Healthy lifestyle linked to Alzheimer prevention

Avoiding obesity may cut risk, researchers report

July 20, 2004|By Jonathan Bor | Jonathan Bor,SUN STAFF

PHILADELPHIA -- Many people can reduce the risk of Alzheimer's disease by losing weight, eating healthy foods, and staying mentally and physically active, researchers told an international conference yesterday.

New studies in the United States and Scandinavia have strengthened earlier research that identified a healthy lifestyle as a path to a healthy mind.

Many of the suggested activities are also recommended for the prevention of heart disease and stroke, raising the possibility that the conditions have common origins.

And, because Alzheimer's appears to develop in the brain for a decade or two before symptoms such as memory loss and confusion appear, scientists recommended that people adopt healthier lifestyles by middle age -- if not earlier.

Even so, a Swedish study presented at the International Conference on Alzheimer's and Related Disorders suggested that social and intellectual activities begun late in life can lower a person's risk.

Together, the studies indicate that people might be best off if they fight the disease on several fronts.

"There is not one particular thing that is important, but a combination," said Dr. Marilyn Albert, a Johns Hopkins neurologist who heads the medical and scientific advisory board of the Alzheimer's Association, the conference sponsor.

Alzheimer's disease is fast becoming one of the nation's major public health concerns. The number of cases is expected to rise from an estimated 4.5 million people this year to as many as 16 million by 2050.

The explosion of new cases is expected to have a huge economic cost as well. Alzheimer's Association President Sheldon Goldberg said Medicare expenditures for people with the disease will triple by 2015, to $189 billion. At the same time, state and federal Medicaid spending for nursing care is expected to rise only from $19 billion in 2000 to $27 billion in 2015.

In one of the prevention studies reported yesterday, people who were obese in middle age were at least three times as likely to develop Alzheimer's later in life than those of normal weight.

Researchers at the Karolinska Institute in Sweden followed the health of 1,500 Finns for 20 years. Among the obese, scientists found the risk of Alzheimer's was further magnified -- up to six times -- by high blood pressure and elevated cholesterol.

The results could have profound implications for societies trying to prevent both Alzheimer's and cardiovascular disease -- the leading cause of death in the United States and much of the developed world.

Both diseases appear linked to obesity, which can easily be tracked by calculating a person's body mass index -- a function of weight and height. "If we can reduce weight, we can also reduce blood pressure and lipids," said Dr. Miia Kivipelto of the Karolinska Institute. "We can affect several risk factors."

In another study, researchers at Harvard Medical School found that women who eat diets rich in green, leafy vegetables and cruciferous vegetables -- such as broccoli, cauliflower and brussels sprouts -- were more likely to preserve mental functioning as they entered their 70s.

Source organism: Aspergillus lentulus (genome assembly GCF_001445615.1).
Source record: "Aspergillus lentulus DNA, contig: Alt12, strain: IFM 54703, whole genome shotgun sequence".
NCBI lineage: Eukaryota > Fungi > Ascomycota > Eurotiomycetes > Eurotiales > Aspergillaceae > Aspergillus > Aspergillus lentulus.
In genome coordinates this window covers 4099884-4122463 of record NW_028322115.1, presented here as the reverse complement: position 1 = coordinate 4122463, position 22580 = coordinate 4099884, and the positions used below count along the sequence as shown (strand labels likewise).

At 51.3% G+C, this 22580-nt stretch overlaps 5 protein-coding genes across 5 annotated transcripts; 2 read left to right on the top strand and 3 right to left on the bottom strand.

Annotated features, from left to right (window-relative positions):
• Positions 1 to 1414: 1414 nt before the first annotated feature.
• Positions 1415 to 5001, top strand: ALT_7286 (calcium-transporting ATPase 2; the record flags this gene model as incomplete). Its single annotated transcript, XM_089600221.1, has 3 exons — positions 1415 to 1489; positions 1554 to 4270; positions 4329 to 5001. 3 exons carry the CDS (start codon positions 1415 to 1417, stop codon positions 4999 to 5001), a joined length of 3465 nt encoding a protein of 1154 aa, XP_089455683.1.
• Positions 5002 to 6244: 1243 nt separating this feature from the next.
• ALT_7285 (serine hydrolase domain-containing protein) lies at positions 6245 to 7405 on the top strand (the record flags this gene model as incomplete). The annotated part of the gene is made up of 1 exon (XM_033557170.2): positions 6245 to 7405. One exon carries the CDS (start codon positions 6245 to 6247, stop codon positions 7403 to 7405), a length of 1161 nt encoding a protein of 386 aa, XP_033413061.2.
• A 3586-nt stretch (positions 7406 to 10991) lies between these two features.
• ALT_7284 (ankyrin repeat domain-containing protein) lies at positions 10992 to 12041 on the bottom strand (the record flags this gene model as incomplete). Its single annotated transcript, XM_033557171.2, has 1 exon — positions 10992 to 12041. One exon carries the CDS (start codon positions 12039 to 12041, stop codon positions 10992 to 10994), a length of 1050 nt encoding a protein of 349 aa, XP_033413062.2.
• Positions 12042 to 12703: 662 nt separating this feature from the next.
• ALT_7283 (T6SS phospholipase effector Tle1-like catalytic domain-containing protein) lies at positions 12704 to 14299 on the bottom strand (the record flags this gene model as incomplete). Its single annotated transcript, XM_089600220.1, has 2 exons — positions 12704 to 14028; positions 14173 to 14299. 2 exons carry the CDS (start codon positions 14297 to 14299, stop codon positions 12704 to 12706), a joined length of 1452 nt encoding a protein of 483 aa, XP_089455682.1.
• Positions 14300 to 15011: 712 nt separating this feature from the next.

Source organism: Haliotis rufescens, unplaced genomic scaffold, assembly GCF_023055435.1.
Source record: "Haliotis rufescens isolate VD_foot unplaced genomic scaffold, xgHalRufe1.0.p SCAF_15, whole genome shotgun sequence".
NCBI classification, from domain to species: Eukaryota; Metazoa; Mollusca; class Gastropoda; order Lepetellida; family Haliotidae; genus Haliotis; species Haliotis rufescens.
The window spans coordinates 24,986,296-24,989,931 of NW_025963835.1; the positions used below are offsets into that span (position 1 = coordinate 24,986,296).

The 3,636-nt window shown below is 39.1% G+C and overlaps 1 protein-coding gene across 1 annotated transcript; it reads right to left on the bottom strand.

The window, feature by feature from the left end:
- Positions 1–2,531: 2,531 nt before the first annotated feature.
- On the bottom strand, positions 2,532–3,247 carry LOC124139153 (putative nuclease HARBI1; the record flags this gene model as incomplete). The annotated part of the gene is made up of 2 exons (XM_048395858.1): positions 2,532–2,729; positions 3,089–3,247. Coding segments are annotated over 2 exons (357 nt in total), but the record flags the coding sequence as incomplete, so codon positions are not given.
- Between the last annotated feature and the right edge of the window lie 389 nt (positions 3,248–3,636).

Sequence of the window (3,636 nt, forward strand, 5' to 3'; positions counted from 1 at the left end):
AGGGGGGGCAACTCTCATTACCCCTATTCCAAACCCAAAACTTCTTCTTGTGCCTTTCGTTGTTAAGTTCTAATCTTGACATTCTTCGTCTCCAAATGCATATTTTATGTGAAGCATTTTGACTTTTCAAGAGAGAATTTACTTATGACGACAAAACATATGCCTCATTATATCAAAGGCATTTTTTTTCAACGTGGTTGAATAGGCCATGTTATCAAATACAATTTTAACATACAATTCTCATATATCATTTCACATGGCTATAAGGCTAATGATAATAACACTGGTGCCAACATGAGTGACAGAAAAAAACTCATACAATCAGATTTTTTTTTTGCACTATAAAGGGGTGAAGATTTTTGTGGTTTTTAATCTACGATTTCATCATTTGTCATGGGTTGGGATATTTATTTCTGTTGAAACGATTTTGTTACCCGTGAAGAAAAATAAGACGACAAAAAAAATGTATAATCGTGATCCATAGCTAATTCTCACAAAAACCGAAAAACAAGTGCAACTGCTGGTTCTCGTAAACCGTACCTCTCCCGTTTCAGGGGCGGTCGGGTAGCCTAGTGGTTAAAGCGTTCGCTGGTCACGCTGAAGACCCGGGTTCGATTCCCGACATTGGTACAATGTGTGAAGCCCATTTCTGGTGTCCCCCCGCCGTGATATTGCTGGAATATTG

Jae Hee Kang, who culled the information from a long-term study of 13,000 women, said the effects were modest but could have a significant impact for societies trying to deal with the social and economic burdens of aging populations.

For an individual woman, the diet might delay mental decline by a year or two, but thousands of dementia cases could be prevented each year if people adopted the healthy-food diet on a widespread basis, she said.

Although the study did not examine the mechanism by which vegetables affect the mind, Kang said that they might do so through anti-oxidant compounds that protect cells from destruction.

The Harvard researchers did not study men, although Kang said she expects the same principles would apply.

Meanwhile, it appears that people who remain physically and mentally active run a lower risk of developing Alzheimer's than the sedentary and isolated.

Studying subjects 75 and older, the Swedish researchers found that the elderly fared better if they played games, gardened, got involved in political or social activities, or engaged in light physical activity.

The scientists interviewed people about the activities they had engaged in during the preceding six years and then tracked their mental status over the next six years. Those who frequently took part in one of those activities lowered their risk by 30 percent, while those who were involved in multiple activities reduced their risk by as much as 60 percent.

Dr. Laura Fratiglioni of the Karolinska Institute said the best activities were both socially and intellectually engaging, such as card games, political involvement or discussion groups.

Though activity early in life is important, she said, the study shows that people who exercise their body and mind later in life can also benefit. "It is possible to do something when we reach 70 to 75 to maintain our good cognitive function," she said.

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